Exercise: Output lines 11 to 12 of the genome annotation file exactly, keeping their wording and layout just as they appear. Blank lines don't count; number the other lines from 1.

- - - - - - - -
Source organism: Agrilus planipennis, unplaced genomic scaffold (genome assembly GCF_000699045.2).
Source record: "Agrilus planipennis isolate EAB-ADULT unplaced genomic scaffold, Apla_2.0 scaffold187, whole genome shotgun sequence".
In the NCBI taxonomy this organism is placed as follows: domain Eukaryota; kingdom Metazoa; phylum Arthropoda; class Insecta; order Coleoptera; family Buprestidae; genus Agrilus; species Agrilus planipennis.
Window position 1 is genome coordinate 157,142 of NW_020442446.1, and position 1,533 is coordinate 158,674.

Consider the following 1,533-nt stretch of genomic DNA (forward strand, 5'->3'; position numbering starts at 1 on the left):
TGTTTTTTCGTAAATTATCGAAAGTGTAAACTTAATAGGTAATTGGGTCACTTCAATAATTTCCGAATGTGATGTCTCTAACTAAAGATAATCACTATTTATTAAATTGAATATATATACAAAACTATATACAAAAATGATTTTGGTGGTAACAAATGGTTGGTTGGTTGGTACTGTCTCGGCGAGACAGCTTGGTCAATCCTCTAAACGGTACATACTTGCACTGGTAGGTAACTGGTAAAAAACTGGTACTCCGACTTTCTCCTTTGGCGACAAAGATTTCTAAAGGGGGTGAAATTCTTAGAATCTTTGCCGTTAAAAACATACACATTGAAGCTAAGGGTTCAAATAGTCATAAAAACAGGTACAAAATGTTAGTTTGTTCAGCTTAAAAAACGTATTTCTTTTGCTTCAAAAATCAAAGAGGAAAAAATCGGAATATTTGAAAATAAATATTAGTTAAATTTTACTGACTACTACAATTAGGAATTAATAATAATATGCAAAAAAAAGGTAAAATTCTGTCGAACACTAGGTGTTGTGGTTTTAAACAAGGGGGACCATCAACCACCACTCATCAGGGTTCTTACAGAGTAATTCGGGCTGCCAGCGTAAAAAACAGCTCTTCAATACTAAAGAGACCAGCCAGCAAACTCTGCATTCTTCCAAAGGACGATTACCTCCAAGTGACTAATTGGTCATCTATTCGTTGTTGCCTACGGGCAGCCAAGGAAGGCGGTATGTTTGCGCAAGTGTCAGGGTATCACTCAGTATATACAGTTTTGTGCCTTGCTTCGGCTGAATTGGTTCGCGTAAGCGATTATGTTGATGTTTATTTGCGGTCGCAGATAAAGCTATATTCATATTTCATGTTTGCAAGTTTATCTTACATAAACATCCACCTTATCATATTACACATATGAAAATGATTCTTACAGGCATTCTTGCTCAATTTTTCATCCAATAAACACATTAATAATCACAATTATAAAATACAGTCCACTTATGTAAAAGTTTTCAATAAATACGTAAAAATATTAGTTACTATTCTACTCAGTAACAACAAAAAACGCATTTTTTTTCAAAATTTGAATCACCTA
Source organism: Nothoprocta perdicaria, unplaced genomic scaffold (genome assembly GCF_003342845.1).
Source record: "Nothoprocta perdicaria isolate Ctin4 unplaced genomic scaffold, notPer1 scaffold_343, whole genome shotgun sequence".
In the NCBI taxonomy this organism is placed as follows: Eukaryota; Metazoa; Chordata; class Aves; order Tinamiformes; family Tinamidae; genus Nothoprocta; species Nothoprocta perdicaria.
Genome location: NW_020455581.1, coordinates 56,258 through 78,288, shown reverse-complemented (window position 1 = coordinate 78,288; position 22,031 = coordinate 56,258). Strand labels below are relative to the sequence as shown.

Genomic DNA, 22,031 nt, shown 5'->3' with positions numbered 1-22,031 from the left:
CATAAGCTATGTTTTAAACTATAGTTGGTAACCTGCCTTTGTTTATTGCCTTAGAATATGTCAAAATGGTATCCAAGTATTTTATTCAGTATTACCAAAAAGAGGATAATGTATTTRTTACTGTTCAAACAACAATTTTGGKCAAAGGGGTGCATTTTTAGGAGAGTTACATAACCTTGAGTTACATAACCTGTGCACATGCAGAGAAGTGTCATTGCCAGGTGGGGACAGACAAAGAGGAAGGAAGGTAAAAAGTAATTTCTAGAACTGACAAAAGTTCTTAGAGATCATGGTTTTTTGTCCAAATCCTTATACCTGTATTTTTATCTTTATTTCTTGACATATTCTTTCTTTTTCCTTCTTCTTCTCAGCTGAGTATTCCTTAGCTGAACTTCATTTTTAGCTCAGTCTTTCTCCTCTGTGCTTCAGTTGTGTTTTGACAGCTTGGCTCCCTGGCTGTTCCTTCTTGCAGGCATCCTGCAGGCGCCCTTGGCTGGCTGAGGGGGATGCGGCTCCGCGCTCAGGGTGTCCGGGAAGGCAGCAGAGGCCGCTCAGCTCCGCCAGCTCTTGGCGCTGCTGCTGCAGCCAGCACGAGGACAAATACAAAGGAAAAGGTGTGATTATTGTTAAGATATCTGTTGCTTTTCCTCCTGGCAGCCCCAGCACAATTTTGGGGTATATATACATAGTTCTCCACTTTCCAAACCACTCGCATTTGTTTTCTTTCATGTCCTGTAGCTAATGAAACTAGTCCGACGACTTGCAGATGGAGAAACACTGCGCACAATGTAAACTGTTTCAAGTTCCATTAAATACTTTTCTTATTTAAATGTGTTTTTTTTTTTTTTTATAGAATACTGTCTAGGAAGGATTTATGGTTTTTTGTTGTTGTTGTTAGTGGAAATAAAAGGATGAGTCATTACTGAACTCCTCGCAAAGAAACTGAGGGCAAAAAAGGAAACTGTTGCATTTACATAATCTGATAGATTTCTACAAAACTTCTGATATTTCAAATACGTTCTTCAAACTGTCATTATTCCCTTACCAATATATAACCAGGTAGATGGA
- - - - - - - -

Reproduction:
Genomic DNA, 22,031 nt, shown 5'->3' with positions numbered 1-22,031 from the left:
CATAAGCTATGTTTTAAACTATAGTTGGTAACCTGCCTTTGTTTATTGCCTTAGAATATGTCAAAATGGTATCCAAGTATTTTATTCAGTATTACCAAAAAGAGGATAATGTATTTRTTACTGTTCAAACAACAATTTTGGKCAAAGGGGTGCATTTTTAGGAGAGTTACATAACCTTGAGTTACATAACCTGTGCACATGCAGAGAAGTGTCATTGCCAGGTGGGGACAGACAAAGAGGAAGGAAGGTAAAAAGTAATTTCTAGAACTGACAAAAGTTCTTAGAGATCATGGTTTTTTGTCCAAATCCTTATACCTGTATTTTTATCTTTATTTCTTGACATATTCTTTCTTTTTCCTTCTTCTTCTCAGCTGAGTATTCCTTAGCTGAACTTCATTTTTAGCTCAGTCTTTCTCCTCTGTGCTTCAGTTGTGTTTTGACAGCTTGGCTCCCTGGCTGTTCCTTCTTGCAGGCATCCTGCAGGCGCCCTTGGCTGGCTGAGGGGGATGCGGCTCCGCGCTCAGGGTGTCCGGGAAGGCAGCAGAGGCCGCTCAGCTCCGCCAGCTCTTGGCGCTGCTGCTGCAGCCAGCACGAGGACAAATACAAAGGAAAAGGTGTGATTATTGTTAAGATATCTGTTGCTTTTCCTCCTGGCAGCCCCAGCACAATTTTGGGGTATATATACATAGTTCTCCACTTTCCAAACCACTCGCATTTGTTTTCTTTCATGTCCTGTAGCTAATGAAACTAGTCCGACGACTTGCAGATGGAGAAACACTGCGCACAATGTAAACTGTTTCAAGTTCCATTAAATACTTTTCTTATTTAAATGTGTTTTTTTTTTTTTTTATAGAATACTGTCTAGGAAGGATTTATGGTTTTTTGTTGTTGTTGTTAGTGGAAATAAAAGGATGAGTCATTACTGAACTCCTCGCAAAGAAACTGAGGGCAAAAAAGGAAACTGTTGCATTTACATAATCTGATAGATTTCTACAAAACTTCTGATATTTCAAATACGTTCTTCAAACTGTCATTATTCCCTTACCAATATATAACCAGGTAGATGGA